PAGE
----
GardenSMART :: Insider Tips for Enjoying Yellowstone in Winter
Insider Tips for Enjoying Yellowstone in Winter
By Jayne Clark for Xanterra
Photographs courtesy of Yellowstone National Park
Winter is Yellowstone National Park's quietest season. But that doesn't mean there isn't plenty going on. In fact, many a full-time area resident will tell you winter is the best time to visit.
Some of the best wildlife and geyser viewing and photography opportunities are in the dead of winter, when the snow-white landscape provides the contrast that makes animals and thermal wonders appear even more dramatic.
And, starting in mid-December, a plethora of fun activities cater to all kinds of visitors. If you want to get out in nature, you can strap on snowshoes or cross-country skis, or take a whirl around an ice rink. If lower-key pursuits are more your speed, try wildlife watching from the comfort and warmth of a snowcoach. Or simply cozy up with a good book in front of a lodge fireplace.
Here are some tips for getting the most out of this often overlooked and underrated season in America's first national park:
Yes, bears take to their dens for a long winter's nap, but other Yellowstone denizens are up and about. Moreover, they can be easier to spot, thanks to their heightened contrast against a blanket of pristine snow. Plus, their frozen footprints make animals easier to track.
A premier viewing spot is Lamar Valley in the park's northern region. You'll also find serious wolf watchers here along the roadsides behind powerful spotting scopes. Watch for bison herds trudging through the unfettered landscape, their breath steamy in the frigid air.
Bison often convene near the park's thermal features for an impromptu steam bath.
As in other seasons, wildlife is most active at dawn and dusk.
Stay at least 25 yards away from bison, elk, and pronghorn, and 100 yards or more from wolves and bears. (During warm winters, bears have been spotted as early as February.)
Most park roads close to regular traffic during the winter (usually from early November to early April). If you do drive outside the park or on the one park road that's open to private vehicles from the north entrance in Gardiner, Montana, through the Northern Range of Yellowstone to Cooke City, Montana, make certain your vehicle is equipped for winter conditions. And slow down: bison and other wildlife often take to the pavement.
It's easy to go car-free in winter. Snowcoaches shuttle visitors between Old Faithful and Mammoth Hot Springs and venture into territory beyond on guided outings. And on the Lamar Valley Wildlife Tour a rubber-tired mini-bus departs in the early morning from the Mammoth Hot Springs Hotel and includes a breakfast snack and boxed lunch.
Pack essentials, such as binoculars; a foam-rubber mat to stand on and prevent the cold from penetrating your soles; a thermos filled with a hot beverage; and food to fuel your wanderings. (You can order boxed lunches from the Mammoth Hot Springs Dining Room.)
Yellowstone's dramatic landscapes become all the more breathtaking against winter's icy backdrop, when the muted light brings an ethereal quality to photos.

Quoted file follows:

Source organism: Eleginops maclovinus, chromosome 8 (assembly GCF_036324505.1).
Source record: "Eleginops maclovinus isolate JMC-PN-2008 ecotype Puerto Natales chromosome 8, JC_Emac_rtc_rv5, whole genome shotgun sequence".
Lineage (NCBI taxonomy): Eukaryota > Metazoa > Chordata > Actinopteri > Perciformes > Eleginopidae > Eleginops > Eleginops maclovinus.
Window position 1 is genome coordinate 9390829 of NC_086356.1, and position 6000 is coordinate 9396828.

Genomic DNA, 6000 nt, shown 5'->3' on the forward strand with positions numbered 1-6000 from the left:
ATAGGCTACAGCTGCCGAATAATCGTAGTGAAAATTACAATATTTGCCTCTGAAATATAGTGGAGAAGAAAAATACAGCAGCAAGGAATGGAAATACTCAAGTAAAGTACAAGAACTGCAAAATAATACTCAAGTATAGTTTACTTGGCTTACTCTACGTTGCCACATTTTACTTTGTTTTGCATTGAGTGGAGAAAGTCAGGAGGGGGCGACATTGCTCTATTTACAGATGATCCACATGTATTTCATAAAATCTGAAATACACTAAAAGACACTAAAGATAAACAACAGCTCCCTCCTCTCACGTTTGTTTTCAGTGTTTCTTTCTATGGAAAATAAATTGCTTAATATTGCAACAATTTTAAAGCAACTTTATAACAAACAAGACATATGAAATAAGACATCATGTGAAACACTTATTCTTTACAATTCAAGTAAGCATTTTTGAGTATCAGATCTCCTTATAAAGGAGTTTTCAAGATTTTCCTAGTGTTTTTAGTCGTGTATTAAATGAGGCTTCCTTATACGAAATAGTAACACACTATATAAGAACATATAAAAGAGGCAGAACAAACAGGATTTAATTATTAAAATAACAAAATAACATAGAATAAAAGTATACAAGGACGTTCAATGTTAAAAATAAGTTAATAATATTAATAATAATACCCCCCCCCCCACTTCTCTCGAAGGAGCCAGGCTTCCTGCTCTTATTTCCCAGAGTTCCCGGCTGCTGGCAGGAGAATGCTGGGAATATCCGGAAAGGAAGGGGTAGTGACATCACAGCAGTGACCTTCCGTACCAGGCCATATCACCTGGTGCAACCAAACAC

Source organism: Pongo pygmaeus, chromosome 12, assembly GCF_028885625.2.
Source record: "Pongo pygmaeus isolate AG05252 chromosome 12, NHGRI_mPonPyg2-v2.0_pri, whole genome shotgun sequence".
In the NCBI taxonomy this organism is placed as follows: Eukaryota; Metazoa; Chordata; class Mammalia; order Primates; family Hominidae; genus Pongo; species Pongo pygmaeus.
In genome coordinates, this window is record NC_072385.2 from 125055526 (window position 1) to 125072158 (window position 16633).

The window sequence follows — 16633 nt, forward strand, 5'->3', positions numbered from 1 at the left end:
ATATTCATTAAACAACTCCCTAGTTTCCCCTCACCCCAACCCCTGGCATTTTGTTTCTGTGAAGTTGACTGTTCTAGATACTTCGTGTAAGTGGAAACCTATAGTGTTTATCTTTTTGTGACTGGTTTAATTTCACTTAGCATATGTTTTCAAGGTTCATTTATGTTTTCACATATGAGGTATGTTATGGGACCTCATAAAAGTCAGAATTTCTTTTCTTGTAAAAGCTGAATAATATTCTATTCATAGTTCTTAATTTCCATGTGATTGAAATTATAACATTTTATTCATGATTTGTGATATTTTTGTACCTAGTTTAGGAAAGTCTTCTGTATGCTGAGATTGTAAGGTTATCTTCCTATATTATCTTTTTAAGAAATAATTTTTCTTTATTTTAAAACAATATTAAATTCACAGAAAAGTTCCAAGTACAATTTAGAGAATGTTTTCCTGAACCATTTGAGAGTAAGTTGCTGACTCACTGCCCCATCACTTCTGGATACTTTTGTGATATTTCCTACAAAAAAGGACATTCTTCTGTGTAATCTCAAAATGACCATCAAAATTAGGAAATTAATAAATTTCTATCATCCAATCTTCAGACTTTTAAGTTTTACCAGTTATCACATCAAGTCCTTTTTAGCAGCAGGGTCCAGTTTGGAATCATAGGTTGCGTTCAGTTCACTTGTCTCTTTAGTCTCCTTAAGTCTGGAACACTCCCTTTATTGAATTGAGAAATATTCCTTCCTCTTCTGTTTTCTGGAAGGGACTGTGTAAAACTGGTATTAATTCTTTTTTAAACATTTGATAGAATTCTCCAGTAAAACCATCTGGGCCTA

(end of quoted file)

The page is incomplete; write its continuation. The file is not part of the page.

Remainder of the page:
The pros get out early to take advantage the morning's dramatic light.
Leave the details to the experts by booking an all-day Winter Photo Safari along the Firehole and Madison River corridors. Instruction and lunch are part of the tour.
Dress in layers and wear warm boots with thick soles. Consider wearing thin, rubber tipped gloves while shooting and slip a pair of mittens over them afterward.
Keep your camera cold and your batteries warm. If your camera is warm the lens will fog up when cold air hits it. Batteries drain more rapidly in cold weather, so tuck extras (along with mobile devices) in a pocket or other warm place.
Protect your camera lens when visiting geyser basins; silica in thermal features bonds to glass and plastic.
These geothermal dynamos appear even more stunning in winter. Ice formations on nearby trees and manmade structures add to the otherworldly setting. You can even get a sauna effect by standing in their steamy wake. (Remember to protect your camera and glass lenses from the spray.)
Check with the NPS for updated predictions for when eruptions are expected.
Bring a pad to sit on while you wait for the show.
How to Explore
With nine unique lodging options, including the renowned historic Lake Yellowstone Hotel, Yellowstone National Park Lodgesallows you to have the ultimate park experience. Staying in the park is the best way for visitors to experience all it has to offer, including the exciting wildlife watching. Once the day-visitors leave, Yellowstone remains for the in-park overnight guests alone. Yellowstone National Park Lodges offer tours and activities guided by Certified Interpretive Guides that help create memorable experiences. For more information on lodging, tours, and vacation packages, visit yellowstonenationalparklodges.com or call 307-344-7311.
For more travel experiences to Beautiful Places on Earth™ available from Xanterra Parks & Resorts and its affiliated properties, visit xanterra.com/explore.
All articles are copyrighted and remain the property of the author.
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